Washington D.C- A big win today for proponents of an all-out Internet access tax ban, as the House of Representatives passed the Trade Facilitation and Trade Enforcement Act. The bill includes a provision to extend the Permanent Internet Tax Freedom Act (PITFA) and would implement a permanent ban on Internet access taxation by state and local governments.
Though widely supported by both sides of the political field, the ban on internet access taxes has only been renewed in short increments since its inception in 1998, and any effort to pass a permanent ban had been bogged down by attempts to affix an online sales tax clause.
In a Floor Statement made yesterday, Chairman Bob Goodlatte stated, “Congress has passed numerous temporary bans with enormous bipartisan support. Earlier this year, a permanent ban passed the House by voice vote. Section 922 merely prevents Internet access taxes and unfair multiple or discriminatory taxes on e-commerce.” Chairman Kevin Brady said, “Access to the Internet matters… The costs of allowing states to increase taxes dramatically, I think, would be damaging to those who in fact need that access.”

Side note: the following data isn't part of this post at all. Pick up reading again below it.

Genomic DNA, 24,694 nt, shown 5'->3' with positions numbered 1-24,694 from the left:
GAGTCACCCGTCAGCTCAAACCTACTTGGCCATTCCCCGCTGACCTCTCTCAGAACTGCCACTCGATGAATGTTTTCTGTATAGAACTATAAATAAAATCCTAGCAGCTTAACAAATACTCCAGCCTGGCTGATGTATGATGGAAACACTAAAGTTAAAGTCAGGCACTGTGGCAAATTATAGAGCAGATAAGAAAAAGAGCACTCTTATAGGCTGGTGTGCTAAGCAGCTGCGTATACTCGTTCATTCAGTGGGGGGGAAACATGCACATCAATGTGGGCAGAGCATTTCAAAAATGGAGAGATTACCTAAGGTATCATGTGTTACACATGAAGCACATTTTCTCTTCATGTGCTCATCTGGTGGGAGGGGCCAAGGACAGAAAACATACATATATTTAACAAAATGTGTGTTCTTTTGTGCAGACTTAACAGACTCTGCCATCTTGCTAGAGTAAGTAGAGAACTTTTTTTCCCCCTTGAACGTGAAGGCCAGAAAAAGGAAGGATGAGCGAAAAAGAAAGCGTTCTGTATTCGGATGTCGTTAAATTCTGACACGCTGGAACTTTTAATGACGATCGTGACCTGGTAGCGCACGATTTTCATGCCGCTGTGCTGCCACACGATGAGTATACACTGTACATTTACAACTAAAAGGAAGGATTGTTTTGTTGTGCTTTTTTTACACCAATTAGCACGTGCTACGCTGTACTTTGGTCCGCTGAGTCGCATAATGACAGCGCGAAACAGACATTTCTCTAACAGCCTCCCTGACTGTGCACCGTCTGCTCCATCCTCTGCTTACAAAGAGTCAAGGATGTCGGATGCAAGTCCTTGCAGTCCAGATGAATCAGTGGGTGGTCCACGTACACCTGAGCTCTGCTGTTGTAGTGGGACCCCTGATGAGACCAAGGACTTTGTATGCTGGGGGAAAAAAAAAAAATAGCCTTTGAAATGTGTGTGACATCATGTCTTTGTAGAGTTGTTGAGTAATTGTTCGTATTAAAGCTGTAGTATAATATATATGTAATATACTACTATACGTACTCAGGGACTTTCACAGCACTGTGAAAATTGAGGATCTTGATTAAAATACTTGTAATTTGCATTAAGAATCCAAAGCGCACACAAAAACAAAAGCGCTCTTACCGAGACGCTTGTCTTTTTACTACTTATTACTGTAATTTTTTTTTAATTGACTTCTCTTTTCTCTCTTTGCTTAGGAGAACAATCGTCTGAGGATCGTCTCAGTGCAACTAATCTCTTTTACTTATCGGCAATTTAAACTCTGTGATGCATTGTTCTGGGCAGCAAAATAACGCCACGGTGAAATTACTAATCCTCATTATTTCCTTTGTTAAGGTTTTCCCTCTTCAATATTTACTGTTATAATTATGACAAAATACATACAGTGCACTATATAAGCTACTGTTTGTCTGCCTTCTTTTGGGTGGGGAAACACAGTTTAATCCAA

Today it seems his efforts are have succeeded as sponsors cheered on the bill’s passage. A permanent ban “is a necessary measure to keep Internet access free of taxation forever and ensure the Internet is more affordable for the American people,” stated Reps. Goodlatte, Marino, and Chabot. “The American people deserve affordable access to the Internet and a permanent ban on the Internet access tax will help prevent unreasonable cost increases that hurt consumers and slow job creation.”
Grover Norquist has written several letters to Congress over the last few days urging that the Internet access tax ban remain included in the bill. Read Grover Norquist’s letter to the House and Senate, and subsequent letter to the Senate and letter to the House.